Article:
- Coarsely Ground (Red Pepper Flakes): On the other hand, you use Korean red pepper flakes for other types of dishes. For example, you use this version to make soups, stews, stir-fried dishes, and more!
Note: Unfortunately, because of a lack of proper translation, many bags of important gochugaru are not labeled properly as powder or flakes. Often, you can see the contents of the bags when shopping. Always check to make sure you are buying the proper version!
In Korea, people also distinguish the gochugaru based on the level of spice. Typically you can find milder and spicier versions. The spice level is based on the region it is grown, the annual climate, and the cultivation. Once you fall in love with a certain spice label, you will rely consistently on a certain brand.
If you want really, really spicy gochugaru, look for ones made from the Cheongyang pepper. This variation often has a darker color than the Korean red pepper alternatives.
Korean Gochugaru Frequently Asked Questions:
Below, we listed some questions you may have about Korean gochugaru. If we do not answer your question below, feel free to leave a comment or email us at firstname.lastname@example.org!
How Long Can You Keep Gochugaru?
After opening, you should place gochugaru in an airtight container in the refrigerator. If you aren’t going to use it within a few weeks, you can store gochugaru in the freezer for up to six months.
Once bad, the color changes from vibrant or dark red to brown or yellow.
Can You Substitute Korean Gochugaru?
Unfortunately, gochugaru has a unique flavor that cannot be replicated with other types of peppers. If you cannot find gochugaru, try using paprika or chili powder. While it won’t taste authentic or nearly as delicious, your dish will still taste good.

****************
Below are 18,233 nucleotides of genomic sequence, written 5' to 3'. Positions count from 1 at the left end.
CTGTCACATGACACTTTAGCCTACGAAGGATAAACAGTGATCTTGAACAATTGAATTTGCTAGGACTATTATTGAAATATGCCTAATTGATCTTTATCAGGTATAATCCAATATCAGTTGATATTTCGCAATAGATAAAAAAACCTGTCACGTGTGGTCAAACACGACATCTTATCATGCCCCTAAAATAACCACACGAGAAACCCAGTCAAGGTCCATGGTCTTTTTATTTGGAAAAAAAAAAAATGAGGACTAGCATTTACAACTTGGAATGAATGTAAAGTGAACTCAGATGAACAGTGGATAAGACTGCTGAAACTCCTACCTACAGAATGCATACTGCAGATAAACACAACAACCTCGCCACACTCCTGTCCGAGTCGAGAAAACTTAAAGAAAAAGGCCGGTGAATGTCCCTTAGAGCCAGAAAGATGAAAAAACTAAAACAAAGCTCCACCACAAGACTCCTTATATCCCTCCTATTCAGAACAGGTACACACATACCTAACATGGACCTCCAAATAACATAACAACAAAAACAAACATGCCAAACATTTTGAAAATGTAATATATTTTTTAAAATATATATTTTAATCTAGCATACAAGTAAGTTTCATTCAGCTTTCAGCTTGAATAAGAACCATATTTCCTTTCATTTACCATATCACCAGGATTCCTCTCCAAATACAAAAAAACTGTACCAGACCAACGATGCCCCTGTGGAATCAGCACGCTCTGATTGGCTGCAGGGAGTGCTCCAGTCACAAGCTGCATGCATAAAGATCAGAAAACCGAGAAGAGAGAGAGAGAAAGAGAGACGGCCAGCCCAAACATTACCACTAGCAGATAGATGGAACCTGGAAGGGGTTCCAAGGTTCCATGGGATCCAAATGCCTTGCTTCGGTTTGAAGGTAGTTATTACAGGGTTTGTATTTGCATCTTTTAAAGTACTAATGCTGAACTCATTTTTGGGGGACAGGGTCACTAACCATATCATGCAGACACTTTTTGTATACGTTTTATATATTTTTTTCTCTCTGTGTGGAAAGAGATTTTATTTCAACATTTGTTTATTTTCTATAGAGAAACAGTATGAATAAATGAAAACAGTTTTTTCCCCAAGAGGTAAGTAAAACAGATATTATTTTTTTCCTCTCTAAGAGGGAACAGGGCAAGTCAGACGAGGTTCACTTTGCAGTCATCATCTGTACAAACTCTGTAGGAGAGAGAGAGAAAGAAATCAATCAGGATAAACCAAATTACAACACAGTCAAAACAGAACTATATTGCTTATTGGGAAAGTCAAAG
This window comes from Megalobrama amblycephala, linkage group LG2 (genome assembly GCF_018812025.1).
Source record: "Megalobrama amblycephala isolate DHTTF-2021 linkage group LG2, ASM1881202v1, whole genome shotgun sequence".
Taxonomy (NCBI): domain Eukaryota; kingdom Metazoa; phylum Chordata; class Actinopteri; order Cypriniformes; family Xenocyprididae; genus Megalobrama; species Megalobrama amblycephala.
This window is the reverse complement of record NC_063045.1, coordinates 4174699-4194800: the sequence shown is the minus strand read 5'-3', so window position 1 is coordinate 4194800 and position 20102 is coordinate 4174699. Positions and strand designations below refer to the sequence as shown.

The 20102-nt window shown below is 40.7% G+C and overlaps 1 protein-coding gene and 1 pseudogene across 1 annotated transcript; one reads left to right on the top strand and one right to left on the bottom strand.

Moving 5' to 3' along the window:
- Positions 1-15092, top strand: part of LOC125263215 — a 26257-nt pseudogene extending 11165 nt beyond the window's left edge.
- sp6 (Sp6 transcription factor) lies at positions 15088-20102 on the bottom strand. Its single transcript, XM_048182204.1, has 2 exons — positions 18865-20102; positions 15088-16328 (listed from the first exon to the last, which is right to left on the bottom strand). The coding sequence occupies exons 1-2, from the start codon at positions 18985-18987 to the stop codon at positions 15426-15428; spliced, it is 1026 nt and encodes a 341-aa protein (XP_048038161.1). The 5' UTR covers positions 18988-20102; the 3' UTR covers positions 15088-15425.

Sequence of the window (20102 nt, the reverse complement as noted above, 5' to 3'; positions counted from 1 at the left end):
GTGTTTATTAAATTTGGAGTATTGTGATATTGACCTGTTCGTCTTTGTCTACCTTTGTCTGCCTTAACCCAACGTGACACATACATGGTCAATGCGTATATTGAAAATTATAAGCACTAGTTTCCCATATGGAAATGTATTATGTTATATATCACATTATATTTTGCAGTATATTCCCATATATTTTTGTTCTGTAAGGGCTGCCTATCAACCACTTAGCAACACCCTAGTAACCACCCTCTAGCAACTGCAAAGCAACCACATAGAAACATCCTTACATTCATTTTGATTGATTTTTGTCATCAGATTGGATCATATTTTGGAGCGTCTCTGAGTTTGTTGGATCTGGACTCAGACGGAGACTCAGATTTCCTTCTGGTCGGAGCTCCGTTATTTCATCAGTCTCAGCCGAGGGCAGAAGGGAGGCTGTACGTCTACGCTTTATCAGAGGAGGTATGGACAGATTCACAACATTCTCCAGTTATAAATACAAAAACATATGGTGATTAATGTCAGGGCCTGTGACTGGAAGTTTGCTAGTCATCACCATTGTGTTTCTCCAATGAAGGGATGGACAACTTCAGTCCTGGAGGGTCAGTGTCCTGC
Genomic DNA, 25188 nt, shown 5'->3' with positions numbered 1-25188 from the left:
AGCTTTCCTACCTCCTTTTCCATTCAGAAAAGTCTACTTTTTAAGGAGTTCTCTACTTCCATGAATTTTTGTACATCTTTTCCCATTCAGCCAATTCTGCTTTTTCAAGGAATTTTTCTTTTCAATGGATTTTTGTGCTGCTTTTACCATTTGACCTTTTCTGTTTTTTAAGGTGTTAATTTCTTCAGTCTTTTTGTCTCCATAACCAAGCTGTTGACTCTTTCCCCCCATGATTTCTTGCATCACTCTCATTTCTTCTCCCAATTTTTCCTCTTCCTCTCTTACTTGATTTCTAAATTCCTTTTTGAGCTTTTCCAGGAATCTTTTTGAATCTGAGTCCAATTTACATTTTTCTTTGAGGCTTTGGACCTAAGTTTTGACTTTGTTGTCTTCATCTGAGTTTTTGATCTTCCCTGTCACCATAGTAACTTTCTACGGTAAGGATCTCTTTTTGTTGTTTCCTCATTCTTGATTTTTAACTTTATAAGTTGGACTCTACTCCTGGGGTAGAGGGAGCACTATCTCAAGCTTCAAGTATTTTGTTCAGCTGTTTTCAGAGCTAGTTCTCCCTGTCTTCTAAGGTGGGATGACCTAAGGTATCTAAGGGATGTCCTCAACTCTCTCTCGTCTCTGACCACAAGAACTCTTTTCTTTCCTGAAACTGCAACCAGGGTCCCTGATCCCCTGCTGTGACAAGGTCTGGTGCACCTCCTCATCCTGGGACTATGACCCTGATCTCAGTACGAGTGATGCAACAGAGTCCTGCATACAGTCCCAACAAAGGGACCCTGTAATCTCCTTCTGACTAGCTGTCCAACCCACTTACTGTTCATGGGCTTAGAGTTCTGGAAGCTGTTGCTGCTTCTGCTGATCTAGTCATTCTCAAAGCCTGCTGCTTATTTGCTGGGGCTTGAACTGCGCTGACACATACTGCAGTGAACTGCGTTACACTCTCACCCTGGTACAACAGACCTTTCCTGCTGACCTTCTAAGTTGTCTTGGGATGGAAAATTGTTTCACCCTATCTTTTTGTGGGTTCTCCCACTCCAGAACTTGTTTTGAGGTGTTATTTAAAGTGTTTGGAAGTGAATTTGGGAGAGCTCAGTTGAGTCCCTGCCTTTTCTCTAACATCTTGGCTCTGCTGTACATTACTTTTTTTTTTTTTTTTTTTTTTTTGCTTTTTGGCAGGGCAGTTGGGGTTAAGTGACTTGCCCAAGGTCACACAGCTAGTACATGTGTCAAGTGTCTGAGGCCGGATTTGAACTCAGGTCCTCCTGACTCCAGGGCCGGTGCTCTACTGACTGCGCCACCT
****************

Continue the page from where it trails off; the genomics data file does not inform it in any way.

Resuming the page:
What Type of Brand Should I Buy?
Like I stated above, you should buy gochugaru based on your desired spice level. So, I will not recommend a specific brand for all eaters.
That being said, I recommend that everyone buys gochugaru grown and processed in South Korea. Many brands outside of Korea sell gochugaru imported from other countries like China.
We Hope You Enjoyed Learning About Korean Gochugaru!
In the end, we hope you enjoyed learning about Korean gochugaru. If so, let us know in the comment section below. Also, if you cook with Korean red pepper powder, what do you typically make?
If you would like to read more about cooking, you can find further recipes on our blog. We listed some of our favorite Carving A Journey Korean recipes below! For reference, many recipes are influenced by our blended Korean and Southern heritage.
Further Carving A Journey Korean Recipes:
- Greek Momo Recipe (Korean Breakfast Trend)
- Tteokkochi (Korean Rice Cake Skewers)
- Jumeokbap (Handmade Korean Rice Balls); And
- Bibimmyeon (Korean Spicy Cold Noodles)
If you have any questions or comments, you can also email us at email@example.com. And, finally, we would love to hear from you through our social media as well! You can follow us at @carvingajourney on Instagram, Twitter, Facebook, and Pinterest. Or, if you would like more articles like these, you can subscribe to our blog by joining our mailing list. We hope you enjoyed learning about gochugaru, otherwise known as Korean red pepper powder! Soon, we will be publishing more recipes using this Korean ingredient! Thank you so much for stopping by!